On Tuesday, questions were answered — more were subsequently raised, but that's beside the point. "Lost" is officially back, its sixth and final season under way. Fans everywhere are dying to know what will ultimately happen to the survivors of Oceanic Airlines Flight 815, but they can at least rest comfortably in the knowledge that series creators Damon Lindelof and Carlton Cuse have every intention of delivering an ending when the series wraps up in May.
"We can't deliver a 'sort of' ending, where [the series finale] could be the ending," Lindelof said in an interview with MTV. "This is our ending, that's all we can say."
The events of last night's two-part premiere certainly don't suggest that an end is in sight. If anything, the consensus seems to be that fans walked out with more questions than anything else.
Then again, this is "Lost" we're talking about — if questions were answered with statements, the show would lose much of its soul. That said, the creators are adamant about delivering a finale that will satisfy fans. If anything, they're appreciative to the fans for sticking around so long.
"We worked so hard to basically do something that we didn't feel had ever been done before, which is taking a heavily mythologized show and arguing for an end date three years out," Lindelof said. "So we feel like it's kind of a slap in the face to all of the fans ... [for us] to not deliver an ending."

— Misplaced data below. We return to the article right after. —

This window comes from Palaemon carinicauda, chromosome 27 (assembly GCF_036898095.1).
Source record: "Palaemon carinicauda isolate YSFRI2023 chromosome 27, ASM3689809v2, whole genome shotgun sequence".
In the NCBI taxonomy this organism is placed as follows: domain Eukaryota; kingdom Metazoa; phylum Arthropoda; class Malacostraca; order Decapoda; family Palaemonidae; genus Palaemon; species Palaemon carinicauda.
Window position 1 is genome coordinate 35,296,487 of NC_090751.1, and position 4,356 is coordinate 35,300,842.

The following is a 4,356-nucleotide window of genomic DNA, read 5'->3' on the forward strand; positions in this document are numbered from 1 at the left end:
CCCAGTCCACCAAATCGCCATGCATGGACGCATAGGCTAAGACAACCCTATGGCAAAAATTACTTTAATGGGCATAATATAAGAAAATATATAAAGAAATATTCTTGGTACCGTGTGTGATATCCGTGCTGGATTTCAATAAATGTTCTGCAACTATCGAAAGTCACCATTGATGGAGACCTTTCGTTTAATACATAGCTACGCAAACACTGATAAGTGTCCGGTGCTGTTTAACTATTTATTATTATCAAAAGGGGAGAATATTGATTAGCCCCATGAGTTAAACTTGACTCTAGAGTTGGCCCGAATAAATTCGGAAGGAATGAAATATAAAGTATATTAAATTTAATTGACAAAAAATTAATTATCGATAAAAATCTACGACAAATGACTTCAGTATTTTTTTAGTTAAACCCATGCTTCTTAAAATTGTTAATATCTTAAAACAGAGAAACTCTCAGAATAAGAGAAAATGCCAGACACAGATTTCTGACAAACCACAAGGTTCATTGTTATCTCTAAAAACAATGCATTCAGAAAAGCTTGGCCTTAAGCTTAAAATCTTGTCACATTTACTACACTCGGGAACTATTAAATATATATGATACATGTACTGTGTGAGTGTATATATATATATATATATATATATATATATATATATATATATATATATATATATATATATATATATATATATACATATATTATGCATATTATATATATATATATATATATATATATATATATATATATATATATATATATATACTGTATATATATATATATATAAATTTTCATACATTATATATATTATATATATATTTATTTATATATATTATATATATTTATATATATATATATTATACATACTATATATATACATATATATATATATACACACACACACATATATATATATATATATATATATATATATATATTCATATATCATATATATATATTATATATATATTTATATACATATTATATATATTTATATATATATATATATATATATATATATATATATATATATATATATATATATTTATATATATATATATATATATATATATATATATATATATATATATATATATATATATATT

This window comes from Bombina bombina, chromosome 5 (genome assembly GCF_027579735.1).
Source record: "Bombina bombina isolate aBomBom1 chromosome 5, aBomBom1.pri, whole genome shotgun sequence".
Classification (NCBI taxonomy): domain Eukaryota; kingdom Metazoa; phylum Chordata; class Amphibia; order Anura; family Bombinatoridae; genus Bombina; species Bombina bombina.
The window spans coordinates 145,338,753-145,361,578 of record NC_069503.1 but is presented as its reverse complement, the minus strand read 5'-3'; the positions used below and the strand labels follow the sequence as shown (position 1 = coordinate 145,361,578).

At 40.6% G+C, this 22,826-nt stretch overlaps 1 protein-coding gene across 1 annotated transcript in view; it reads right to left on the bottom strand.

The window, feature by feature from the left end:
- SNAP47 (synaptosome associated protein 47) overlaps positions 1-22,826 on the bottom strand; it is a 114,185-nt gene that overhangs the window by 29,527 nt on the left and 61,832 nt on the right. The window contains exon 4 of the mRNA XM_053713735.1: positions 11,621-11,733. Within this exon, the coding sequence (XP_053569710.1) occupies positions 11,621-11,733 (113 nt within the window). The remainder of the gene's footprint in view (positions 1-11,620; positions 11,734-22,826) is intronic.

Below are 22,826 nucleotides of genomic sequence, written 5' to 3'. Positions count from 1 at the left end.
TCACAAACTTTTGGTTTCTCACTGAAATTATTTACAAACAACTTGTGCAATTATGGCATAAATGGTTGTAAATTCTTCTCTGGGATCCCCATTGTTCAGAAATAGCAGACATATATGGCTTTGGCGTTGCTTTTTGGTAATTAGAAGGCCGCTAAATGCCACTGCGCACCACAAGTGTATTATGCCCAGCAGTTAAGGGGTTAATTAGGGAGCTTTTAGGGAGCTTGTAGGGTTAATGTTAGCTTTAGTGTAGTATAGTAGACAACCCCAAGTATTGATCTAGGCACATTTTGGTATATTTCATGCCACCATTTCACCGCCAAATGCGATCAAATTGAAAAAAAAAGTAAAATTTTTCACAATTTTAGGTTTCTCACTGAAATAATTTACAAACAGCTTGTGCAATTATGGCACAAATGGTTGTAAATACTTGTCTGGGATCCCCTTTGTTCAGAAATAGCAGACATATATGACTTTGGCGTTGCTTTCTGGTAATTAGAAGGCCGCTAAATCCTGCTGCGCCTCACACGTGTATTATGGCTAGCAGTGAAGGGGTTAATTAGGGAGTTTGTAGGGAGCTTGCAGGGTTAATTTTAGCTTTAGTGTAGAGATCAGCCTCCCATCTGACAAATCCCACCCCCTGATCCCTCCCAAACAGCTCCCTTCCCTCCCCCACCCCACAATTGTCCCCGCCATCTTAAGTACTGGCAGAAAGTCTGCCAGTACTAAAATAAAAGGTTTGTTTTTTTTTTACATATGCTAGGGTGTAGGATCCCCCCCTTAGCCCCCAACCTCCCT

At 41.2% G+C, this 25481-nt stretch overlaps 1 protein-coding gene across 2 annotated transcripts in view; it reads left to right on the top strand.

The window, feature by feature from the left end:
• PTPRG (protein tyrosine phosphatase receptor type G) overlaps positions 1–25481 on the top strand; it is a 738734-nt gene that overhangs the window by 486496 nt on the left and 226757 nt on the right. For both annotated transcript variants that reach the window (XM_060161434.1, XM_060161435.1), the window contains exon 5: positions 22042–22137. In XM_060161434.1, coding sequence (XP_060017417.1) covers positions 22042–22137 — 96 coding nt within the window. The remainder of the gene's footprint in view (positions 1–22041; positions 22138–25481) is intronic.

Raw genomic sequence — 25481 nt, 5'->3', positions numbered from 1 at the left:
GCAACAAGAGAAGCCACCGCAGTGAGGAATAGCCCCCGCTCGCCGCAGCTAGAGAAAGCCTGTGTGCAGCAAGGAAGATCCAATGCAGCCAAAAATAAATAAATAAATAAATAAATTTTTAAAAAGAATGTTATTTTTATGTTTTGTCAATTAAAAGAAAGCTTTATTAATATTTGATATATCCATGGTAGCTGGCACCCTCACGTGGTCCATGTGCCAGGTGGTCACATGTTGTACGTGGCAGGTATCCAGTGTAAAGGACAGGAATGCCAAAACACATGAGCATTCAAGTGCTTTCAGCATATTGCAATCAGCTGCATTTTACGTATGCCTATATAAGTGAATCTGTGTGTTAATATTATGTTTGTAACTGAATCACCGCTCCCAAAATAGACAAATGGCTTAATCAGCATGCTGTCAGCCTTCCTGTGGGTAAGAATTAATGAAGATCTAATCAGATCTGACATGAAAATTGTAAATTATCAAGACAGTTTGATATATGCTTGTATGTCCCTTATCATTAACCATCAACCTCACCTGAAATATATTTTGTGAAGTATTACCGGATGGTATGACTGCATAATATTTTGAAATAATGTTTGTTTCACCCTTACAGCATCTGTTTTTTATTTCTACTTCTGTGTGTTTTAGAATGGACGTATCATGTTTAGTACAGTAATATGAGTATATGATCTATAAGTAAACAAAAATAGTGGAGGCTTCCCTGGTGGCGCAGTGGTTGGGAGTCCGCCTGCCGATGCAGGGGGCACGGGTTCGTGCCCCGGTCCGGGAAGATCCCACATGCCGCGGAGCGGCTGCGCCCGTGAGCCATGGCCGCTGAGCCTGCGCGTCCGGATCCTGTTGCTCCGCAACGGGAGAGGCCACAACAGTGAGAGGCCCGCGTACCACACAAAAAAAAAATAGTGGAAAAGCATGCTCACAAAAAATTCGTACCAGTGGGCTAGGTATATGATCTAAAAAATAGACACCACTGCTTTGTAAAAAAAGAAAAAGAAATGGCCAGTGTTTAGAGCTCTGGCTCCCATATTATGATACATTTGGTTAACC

Still, it's not like Cuse and Lindelof are new at this. They're well aware of the larger entertainment industry and the brand that they've created. "There obviously have been a lot of conversations with ABC and Disney about the 'Lost' brand, and I think it would be naïve to assume that they will not want to do something downstream with [it]," Cuse said.
Whatever happens, it sounds like the duo is ready to move onward after the finale airs. Whatever story they set out to tell at the beginning will close in May. As Lindelof told us, "It's not like we're leaving anything that we were going to resolve left unresolved so that people can go see it in a movie theater."